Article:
South Sudanese pro-government forces killed 114 civilians in a single town last year amid growing ethnic violence in the country’s civil war, a new United Nations report said Friday.
The investigation released by the U.N. human rights office said those cases and other abuses in the town of Yei between July and January may amount to crimes against humanity. Abuses include the indiscriminate shelling of civilians, attacks on funerals, looting and burning and sexual violence — often brutally committed in front of victims’ families
Yei is where The Associated Press late last year witnessed bodies with their hands bound. Satellite images showed “widespread burning of homes and businesses,” the report said.
The new report pointed out the “startling level of impunity in South Sudan” that has fed cycles of deadly ethnic violence.
South Sudan government spokesman Ateny Wek Ateny rejected the report’s findings, saying the government is operating within the law. “It’s not true,” he told the AP. “(Ethnic) Dinkas in that area were being targeted by rebels.” Ethnic Dinkas dominate the military and government of President Salva Kiir.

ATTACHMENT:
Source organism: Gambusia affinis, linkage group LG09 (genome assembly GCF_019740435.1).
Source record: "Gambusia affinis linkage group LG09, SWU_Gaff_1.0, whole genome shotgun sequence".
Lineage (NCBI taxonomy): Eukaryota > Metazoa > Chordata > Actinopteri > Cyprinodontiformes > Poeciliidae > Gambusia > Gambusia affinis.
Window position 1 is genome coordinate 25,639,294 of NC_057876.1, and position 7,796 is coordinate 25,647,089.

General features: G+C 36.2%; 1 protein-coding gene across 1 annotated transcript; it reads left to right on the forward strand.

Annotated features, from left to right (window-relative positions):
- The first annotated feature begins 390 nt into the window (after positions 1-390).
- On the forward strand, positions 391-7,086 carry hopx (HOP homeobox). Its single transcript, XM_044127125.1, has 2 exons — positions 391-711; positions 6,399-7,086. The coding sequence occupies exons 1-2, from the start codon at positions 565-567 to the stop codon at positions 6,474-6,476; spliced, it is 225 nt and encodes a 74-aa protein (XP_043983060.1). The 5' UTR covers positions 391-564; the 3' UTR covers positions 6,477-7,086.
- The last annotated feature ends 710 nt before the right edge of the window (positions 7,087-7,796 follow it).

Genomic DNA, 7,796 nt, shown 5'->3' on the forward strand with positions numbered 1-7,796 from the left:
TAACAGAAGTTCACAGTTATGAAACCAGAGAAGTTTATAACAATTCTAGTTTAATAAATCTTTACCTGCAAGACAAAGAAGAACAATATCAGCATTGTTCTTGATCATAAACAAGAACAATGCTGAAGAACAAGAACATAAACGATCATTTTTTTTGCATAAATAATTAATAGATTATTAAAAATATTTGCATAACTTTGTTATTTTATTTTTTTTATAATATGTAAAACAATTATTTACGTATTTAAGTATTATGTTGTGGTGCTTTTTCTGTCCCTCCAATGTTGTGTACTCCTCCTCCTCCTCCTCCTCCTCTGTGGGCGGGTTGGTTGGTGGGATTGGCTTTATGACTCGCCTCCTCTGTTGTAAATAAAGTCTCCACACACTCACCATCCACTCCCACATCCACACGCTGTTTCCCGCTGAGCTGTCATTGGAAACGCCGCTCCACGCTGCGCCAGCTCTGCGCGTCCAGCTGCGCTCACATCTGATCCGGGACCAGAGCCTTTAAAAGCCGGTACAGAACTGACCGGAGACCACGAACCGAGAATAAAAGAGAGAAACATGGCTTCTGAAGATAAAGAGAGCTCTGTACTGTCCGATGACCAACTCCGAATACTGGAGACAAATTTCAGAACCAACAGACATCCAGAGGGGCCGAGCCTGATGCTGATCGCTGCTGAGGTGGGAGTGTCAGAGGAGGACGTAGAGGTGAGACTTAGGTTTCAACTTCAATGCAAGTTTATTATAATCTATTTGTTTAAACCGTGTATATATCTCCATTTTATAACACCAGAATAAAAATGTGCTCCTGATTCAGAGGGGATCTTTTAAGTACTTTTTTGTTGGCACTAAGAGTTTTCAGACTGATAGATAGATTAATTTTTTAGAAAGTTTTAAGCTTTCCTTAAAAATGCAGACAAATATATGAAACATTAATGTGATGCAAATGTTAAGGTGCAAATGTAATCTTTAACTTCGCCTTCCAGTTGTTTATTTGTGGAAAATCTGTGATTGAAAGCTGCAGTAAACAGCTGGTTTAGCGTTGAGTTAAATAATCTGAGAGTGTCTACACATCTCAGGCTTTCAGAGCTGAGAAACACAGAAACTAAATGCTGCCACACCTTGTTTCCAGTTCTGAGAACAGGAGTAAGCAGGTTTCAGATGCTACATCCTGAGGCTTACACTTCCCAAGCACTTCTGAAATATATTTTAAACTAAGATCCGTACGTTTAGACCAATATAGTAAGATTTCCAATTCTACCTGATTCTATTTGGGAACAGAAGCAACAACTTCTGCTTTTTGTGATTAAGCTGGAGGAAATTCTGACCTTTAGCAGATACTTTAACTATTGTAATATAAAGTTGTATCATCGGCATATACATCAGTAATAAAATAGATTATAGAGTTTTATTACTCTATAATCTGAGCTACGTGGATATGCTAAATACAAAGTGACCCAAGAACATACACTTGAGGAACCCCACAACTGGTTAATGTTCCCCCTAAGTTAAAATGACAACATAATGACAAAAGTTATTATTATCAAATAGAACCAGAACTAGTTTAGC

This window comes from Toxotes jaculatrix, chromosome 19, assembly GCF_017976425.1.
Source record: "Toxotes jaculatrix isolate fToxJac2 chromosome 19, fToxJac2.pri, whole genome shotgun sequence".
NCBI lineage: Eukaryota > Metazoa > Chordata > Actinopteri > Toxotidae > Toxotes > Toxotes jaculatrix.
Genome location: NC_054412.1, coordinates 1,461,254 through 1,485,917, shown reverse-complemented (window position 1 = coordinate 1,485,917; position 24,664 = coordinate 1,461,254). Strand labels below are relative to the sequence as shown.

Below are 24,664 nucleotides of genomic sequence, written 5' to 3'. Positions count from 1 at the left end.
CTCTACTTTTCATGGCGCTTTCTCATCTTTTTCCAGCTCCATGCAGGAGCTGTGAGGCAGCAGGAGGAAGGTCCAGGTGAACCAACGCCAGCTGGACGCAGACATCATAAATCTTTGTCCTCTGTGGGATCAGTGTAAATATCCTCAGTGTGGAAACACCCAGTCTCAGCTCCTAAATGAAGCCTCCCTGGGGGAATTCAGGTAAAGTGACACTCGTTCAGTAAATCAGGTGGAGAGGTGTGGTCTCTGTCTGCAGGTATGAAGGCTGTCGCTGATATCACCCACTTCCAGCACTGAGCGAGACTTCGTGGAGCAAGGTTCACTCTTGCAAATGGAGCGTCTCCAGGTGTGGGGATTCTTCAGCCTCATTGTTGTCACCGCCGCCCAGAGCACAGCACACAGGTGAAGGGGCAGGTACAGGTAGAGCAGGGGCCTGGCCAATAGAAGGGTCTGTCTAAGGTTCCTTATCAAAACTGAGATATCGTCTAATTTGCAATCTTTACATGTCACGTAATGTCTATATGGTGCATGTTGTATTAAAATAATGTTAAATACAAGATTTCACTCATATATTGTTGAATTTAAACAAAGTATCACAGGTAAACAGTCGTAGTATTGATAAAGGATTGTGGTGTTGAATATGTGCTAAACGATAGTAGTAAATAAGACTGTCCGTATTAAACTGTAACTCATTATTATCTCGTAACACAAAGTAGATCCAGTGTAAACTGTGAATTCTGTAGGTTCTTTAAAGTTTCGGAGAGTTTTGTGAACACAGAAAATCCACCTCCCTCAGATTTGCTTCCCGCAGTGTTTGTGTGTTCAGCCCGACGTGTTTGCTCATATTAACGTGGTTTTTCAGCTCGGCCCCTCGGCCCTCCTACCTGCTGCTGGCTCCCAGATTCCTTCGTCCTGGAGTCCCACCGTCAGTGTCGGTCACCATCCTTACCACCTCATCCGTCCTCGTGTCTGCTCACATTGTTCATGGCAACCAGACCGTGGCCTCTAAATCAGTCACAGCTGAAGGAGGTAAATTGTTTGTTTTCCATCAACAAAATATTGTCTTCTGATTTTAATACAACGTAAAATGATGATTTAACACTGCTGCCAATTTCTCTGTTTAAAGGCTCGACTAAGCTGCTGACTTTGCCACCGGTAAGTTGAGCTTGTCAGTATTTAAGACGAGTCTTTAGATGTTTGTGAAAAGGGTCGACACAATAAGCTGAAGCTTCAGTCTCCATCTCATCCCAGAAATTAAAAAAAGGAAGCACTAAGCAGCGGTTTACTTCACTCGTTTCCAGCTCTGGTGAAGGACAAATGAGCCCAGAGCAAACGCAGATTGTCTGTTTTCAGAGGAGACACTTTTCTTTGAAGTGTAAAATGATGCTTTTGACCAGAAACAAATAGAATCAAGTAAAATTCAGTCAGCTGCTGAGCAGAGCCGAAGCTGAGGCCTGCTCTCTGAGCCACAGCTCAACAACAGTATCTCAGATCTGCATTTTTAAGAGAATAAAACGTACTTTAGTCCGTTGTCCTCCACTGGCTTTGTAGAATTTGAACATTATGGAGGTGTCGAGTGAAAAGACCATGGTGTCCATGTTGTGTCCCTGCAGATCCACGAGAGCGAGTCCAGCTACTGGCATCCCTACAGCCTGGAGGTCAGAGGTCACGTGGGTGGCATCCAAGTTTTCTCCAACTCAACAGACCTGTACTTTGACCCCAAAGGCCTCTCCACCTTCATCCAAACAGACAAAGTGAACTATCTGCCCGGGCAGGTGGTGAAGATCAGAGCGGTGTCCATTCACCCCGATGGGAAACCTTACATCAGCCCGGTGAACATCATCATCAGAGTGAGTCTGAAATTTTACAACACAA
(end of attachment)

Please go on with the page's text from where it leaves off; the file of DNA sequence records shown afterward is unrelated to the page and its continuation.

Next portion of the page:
Opposition forces also have been responsible for abuses in South Sudan’s conflict, now in its fourth year. “The extent of the abuses by armed opposition groups remains unclear due to lack of access to areas where these groups are active,” the report said.
Until last year, Yei had been largely peaceful with 200,000 to 300,000 people from various tribes. But after deadly violence erupted in the capital, Juba, in July, fighting spread to parts of South Sudan that had been spared by the conflict. As rebel leader Riek Machar fled into neighboring Congo, fighting broke out in Yei and elsewhere along his path.
Tens of thousands have been killed in the civil war. More than 1.8 million have fled the country in what has become the world’s fastest growing refugee crisis.
The U.N. called on all sides to lay down their arms and for the government to investigate abuses and prosecute those responsible.